Kline W., fugate S.
Bibliographic info:
24th AIVC and BETEC Conference "Ventilation, Humidity control and energy", Washington D.C., USA, 12-14 October 2003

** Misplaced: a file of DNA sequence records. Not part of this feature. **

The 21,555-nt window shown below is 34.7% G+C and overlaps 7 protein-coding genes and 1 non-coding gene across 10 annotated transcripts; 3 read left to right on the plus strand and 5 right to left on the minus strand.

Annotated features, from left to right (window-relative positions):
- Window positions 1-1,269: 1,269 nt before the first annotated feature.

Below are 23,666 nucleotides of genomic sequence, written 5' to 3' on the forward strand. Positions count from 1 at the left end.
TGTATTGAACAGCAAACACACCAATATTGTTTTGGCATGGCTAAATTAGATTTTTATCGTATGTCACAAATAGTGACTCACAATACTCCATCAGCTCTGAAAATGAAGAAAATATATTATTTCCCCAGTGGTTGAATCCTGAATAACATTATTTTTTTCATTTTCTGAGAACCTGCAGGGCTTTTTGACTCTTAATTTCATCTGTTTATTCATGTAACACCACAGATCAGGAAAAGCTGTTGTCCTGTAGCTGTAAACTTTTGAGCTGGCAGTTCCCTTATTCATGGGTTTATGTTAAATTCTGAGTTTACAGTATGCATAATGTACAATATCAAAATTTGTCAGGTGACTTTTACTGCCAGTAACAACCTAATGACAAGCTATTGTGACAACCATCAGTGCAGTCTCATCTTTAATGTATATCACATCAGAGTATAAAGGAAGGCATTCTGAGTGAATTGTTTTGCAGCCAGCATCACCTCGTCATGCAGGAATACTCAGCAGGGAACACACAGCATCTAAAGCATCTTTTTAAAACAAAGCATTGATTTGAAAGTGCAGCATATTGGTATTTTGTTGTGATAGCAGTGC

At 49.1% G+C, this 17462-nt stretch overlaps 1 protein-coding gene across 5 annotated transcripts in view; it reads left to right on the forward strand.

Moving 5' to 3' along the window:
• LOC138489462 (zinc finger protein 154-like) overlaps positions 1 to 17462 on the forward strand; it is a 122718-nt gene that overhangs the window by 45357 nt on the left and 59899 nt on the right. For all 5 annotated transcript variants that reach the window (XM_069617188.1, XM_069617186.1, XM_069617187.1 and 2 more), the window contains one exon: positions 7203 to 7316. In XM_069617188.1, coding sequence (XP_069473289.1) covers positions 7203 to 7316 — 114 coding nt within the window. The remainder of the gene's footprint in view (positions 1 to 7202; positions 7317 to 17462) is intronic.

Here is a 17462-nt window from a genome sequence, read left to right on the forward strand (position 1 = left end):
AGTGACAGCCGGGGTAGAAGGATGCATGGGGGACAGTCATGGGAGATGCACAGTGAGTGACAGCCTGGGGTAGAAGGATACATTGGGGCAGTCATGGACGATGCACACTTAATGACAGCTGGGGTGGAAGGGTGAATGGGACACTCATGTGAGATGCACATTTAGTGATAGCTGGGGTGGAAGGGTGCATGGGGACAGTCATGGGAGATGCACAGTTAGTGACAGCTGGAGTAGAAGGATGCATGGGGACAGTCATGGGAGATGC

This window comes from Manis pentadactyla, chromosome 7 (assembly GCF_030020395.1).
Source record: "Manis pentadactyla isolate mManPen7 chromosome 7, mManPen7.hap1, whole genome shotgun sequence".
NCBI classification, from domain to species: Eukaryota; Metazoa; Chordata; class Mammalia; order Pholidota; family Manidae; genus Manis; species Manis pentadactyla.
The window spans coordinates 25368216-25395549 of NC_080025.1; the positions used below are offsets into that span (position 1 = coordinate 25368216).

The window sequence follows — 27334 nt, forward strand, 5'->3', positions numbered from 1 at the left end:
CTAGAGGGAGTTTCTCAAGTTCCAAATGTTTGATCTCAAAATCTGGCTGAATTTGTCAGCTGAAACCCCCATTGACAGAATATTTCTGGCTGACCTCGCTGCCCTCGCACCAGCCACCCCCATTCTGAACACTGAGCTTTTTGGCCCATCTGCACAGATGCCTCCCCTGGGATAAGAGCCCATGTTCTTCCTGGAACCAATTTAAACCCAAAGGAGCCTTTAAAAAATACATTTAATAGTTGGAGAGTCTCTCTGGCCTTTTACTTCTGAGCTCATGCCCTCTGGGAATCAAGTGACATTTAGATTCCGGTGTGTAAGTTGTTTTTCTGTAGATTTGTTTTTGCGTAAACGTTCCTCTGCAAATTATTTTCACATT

For the building team, the design of library, archives and museum facilities brings with it special responsibilities. Archive and conservation facilities require the highest levels of preservation and maintenance of the building environment. Understanding how to maintain and preserve vulnerable materials is a key component to developing a successful design solution. Separation of clean and dirty processes, indoor air quality, control of volatile organic compounds (VOC) and other potentially damaging chemicals, storage methodology and equipment, building envelope issues, integrated fire and safety concerns, and ultra-violet light are all also significant issues which challenge the design team. This paper will compare and contrast an overview of the design solutions of two facilities; one a renovation, the other new construction. It compares the renovation of USDAs National Agricultural Library special collections storage (NAL), using a buffer zone solution to achieve 50% relative humidity to the National Museum of the American Indians (NMAI) Cultural Resources Center, where the program required the entire facility to provide 50 % relative humidity, necessitating the construction of a sophisticated building envelope. Rare book, archives, and museum facilities require the highest levels of development and maintenance of specialized, controlled environments. The following article focuses on these issues, specifically at NAL and NMAI, and provides an overview of two diverse, innovative solutions to resolve the needs of special collections and museum storage space.